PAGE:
In 300 she’s a warrior who hate-fucks her enemy (Sullivan Stapleton). She literally turns the table on him. When he asserts the powerful position behind her, she overpowers him, regains control, and puts herself out on top. In a movie full of fighting and blood, it’s this fight – the sex fight – that’s most memorable. She’s still sexy outside of that scene in 300, because she’s confident and trying to take control of an empire, but she’s lusting more for blood. 300 also has enough plot-cuts of raping and pillaging that the term “sexy” can only be applied to Green’s Artemisia. Also, it’s a pretty atrocious movie.
Green continued to be the sexy centerpiece in another violent blood-letting sequel, Sin City: A Dame to Kill For, where she was again probably the best thing about a not great movie. Green is slinky, assured, and lethal in her white nightie. The MPAA was so turned-on by her character’s movie poster that they required her breasts be reduced, and her nipple to lose the seductive shadow. Someone should’ve just told the MPAA partake in the ice bucket challenge and “free the nipple!”
White Bird in a Blizzard lets Green play with a home-life horror that will probably never play out in her actual life: when she no longer feels desirable. Her daughter (Shailene Woodley) is becoming sexually active and perhaps even falling in love, which makes her feel old and unwanted. Their bodies are becoming competitive. So she vanishes. Presumably to take charge of her sexual powers.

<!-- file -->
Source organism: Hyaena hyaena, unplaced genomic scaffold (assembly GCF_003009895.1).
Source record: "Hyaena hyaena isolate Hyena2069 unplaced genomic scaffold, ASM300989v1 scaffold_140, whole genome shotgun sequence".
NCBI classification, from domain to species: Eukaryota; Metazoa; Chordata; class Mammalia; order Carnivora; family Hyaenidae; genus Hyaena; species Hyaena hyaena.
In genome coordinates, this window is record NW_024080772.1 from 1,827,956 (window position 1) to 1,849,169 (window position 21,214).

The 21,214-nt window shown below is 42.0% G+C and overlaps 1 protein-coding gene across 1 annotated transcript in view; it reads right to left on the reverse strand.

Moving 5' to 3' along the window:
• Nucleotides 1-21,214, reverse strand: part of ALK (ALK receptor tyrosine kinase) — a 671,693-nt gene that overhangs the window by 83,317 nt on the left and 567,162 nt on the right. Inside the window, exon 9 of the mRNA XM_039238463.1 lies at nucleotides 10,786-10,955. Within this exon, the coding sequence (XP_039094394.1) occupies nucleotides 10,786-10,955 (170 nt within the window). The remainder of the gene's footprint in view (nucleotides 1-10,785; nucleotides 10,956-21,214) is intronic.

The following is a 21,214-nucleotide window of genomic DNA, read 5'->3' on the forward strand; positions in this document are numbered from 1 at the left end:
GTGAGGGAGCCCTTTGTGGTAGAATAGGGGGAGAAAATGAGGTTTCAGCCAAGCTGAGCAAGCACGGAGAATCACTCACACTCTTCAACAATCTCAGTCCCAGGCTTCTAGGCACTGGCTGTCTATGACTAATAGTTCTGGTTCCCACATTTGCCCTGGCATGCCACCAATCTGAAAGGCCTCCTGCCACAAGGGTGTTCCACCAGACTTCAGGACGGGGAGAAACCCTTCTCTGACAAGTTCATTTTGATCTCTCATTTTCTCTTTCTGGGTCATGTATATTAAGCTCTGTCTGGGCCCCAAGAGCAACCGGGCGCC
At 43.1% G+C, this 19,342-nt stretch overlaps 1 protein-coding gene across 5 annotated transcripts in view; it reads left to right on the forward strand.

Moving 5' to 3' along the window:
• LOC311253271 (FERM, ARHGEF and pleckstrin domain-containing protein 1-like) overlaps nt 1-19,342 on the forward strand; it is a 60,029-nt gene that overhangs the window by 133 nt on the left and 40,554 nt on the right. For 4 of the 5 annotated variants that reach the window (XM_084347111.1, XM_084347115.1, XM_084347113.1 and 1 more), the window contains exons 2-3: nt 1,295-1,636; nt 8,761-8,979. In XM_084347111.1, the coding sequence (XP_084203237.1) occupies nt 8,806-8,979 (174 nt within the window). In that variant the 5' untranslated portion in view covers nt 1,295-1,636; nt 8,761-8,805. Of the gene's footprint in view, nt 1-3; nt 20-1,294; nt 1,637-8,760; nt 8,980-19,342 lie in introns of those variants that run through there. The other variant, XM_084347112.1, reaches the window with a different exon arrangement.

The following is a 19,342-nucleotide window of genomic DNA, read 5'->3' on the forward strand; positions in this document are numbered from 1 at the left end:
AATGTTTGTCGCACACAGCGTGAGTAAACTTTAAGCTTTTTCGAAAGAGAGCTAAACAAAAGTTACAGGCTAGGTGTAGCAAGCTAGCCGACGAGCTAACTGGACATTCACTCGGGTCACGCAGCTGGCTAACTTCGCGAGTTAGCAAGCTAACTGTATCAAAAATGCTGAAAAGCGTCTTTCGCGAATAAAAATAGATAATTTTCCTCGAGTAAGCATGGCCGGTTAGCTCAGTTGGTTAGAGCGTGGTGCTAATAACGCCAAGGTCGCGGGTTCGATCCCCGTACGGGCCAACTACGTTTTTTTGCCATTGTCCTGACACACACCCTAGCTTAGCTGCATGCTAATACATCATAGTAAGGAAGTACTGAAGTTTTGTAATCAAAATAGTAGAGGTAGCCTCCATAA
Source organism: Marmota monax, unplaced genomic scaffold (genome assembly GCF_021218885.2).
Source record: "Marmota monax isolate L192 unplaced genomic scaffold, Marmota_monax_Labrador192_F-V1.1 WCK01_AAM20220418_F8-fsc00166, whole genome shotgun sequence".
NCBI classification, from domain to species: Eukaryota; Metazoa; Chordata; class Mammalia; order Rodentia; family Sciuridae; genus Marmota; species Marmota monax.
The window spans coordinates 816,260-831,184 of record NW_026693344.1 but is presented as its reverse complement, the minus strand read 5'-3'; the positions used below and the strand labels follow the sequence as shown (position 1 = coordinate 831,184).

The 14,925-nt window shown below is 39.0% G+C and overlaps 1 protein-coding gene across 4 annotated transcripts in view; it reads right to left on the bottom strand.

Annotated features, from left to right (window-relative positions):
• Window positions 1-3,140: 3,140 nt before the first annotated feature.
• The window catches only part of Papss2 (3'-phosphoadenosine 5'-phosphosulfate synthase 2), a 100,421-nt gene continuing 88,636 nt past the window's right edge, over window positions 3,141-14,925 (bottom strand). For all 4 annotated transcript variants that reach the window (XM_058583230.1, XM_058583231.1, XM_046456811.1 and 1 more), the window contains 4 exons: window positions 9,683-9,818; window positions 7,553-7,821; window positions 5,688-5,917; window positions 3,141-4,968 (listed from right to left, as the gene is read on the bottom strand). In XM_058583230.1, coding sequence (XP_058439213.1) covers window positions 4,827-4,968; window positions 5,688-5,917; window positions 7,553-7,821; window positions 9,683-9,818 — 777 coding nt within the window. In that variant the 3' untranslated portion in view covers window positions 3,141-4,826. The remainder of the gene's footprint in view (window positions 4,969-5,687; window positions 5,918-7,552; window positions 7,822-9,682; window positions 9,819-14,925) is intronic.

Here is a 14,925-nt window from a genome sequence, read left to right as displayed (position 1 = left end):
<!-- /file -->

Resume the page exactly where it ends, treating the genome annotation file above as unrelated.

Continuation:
The 2014 Verdict:
Eva Green had a great personal year. But the problem is, none of those films were very good (Blizzard is the closest, but it has nothing to add to the overdone suburban malaise sub-genre… other than perhaps that a teenager can orgasm). Green is also very purposefully icy and distant in all of these films. She’s a pedestal figure that calls the sexual shots, but she’s still a pedestal. Mbatha-Raw comes down from a pedestal and becomes a person. And that’s the sexiest.
But while we’re happy to highlight Beyond the Lights, and continue to toss laurels at Green for squeezing the most out of not great movies, we do hope we have a sexier movie year in 2015.
Someone else will have to step up, though, because Green has no movies slated for a 2015 release. Who can you see taking control of 2015? What characters did we miss from this year? Please, don’t be a tease, be direct with us in the comments.